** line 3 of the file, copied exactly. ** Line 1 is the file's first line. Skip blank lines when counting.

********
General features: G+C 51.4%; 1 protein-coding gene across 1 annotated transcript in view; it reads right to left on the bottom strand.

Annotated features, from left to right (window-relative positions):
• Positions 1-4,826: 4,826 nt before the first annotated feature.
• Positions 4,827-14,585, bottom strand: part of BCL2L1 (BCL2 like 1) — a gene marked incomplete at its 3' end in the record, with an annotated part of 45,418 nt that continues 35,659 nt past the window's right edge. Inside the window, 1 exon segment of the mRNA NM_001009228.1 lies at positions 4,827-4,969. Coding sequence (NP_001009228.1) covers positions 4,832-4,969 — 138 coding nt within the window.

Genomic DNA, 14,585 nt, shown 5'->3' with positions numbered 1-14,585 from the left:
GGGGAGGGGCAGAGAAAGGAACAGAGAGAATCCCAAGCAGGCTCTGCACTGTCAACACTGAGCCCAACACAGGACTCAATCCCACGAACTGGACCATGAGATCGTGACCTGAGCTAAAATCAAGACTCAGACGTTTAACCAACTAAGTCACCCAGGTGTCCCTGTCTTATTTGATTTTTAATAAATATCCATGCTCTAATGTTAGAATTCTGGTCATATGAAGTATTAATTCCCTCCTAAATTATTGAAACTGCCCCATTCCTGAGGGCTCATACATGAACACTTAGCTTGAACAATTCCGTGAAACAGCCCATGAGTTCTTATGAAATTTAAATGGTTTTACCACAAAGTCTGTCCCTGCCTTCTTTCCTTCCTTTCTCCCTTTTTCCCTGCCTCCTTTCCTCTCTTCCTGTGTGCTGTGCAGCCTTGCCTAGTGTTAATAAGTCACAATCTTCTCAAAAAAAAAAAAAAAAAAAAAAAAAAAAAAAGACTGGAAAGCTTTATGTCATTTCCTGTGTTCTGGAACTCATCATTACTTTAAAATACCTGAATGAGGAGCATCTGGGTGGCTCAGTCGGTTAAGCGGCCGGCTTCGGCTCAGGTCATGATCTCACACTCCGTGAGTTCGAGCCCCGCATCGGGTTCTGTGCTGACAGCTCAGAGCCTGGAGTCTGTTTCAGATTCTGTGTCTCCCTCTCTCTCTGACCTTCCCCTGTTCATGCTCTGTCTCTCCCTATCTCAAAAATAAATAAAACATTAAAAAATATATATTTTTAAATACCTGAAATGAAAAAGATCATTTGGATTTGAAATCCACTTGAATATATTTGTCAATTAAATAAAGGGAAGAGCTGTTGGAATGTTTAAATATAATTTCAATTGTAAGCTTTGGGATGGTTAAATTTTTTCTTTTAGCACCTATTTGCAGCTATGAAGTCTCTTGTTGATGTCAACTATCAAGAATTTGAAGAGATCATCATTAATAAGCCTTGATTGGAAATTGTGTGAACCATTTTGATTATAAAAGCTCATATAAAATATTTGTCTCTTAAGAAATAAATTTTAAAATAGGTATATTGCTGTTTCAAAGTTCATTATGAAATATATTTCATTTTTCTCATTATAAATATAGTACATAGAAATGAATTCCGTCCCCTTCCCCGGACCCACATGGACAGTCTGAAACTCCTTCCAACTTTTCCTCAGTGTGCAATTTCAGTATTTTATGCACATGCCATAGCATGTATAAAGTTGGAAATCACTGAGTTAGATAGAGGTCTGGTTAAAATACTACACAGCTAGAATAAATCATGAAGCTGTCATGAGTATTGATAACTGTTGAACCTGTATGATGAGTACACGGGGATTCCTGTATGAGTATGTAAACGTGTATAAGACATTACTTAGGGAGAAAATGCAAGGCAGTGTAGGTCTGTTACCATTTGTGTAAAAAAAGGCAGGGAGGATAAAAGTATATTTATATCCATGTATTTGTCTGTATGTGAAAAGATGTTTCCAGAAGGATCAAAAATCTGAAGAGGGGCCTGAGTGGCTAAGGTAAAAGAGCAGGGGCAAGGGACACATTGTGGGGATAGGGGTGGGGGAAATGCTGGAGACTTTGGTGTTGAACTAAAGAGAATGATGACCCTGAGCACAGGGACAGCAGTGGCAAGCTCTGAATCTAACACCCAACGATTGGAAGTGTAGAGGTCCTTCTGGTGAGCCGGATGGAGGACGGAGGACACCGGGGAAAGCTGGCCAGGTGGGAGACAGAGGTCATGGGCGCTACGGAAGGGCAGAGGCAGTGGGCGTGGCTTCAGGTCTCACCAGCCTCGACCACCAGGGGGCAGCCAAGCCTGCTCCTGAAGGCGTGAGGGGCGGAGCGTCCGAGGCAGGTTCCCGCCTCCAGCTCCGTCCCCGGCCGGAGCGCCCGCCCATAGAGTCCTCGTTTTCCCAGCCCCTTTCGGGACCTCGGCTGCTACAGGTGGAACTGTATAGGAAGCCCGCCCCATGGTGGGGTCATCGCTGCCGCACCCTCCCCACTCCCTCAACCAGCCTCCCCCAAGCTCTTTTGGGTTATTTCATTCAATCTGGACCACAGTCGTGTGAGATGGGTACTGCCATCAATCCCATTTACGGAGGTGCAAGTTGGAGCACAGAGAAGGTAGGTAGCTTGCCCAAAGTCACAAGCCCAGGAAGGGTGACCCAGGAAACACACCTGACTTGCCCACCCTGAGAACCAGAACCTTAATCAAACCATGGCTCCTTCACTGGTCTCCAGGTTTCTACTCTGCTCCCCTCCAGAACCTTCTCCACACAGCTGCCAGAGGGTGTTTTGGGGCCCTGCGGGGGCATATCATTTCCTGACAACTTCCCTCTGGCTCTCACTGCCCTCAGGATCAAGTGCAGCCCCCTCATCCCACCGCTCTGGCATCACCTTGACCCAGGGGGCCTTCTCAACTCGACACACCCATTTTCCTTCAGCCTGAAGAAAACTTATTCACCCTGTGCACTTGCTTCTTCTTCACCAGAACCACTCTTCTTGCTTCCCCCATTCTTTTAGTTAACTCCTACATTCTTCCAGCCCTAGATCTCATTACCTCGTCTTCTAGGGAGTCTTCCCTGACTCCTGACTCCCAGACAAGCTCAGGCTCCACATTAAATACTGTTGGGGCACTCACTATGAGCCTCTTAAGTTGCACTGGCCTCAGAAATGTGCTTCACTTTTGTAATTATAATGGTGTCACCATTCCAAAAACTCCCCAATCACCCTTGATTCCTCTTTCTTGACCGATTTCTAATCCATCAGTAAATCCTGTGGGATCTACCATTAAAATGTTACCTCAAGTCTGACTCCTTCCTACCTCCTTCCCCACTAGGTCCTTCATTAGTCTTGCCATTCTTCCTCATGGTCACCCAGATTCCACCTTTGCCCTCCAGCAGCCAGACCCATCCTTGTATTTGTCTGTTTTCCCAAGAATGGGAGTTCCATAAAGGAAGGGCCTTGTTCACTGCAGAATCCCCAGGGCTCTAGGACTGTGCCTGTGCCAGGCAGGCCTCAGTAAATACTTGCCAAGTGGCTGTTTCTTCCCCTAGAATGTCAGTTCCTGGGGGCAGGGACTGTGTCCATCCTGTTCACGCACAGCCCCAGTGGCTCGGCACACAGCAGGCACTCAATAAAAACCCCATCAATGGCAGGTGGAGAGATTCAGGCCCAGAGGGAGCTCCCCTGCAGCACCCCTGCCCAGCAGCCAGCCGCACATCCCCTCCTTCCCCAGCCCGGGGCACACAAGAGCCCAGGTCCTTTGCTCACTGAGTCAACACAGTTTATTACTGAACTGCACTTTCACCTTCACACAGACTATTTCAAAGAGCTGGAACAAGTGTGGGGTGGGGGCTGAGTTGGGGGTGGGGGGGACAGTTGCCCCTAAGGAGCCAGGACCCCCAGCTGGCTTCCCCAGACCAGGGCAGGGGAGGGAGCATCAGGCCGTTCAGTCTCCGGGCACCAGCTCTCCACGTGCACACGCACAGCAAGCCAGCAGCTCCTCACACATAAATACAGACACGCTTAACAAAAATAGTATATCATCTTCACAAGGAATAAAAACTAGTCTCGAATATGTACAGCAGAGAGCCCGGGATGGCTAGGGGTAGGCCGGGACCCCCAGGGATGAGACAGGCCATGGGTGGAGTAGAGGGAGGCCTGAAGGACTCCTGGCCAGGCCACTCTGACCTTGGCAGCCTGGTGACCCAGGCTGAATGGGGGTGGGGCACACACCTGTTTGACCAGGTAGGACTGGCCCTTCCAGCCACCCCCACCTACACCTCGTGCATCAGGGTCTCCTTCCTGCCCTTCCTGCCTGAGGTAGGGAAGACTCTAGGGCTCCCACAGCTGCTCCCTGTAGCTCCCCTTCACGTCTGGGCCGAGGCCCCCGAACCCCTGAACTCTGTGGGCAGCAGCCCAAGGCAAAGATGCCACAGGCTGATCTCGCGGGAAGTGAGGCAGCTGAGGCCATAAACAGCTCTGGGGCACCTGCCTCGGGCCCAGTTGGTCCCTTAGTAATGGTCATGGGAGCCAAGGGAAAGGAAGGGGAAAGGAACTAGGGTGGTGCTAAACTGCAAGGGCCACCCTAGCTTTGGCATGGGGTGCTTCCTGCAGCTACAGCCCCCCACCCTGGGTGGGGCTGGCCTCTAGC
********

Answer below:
• Positions 1-4,826: 4,826 nt before the first annotated feature.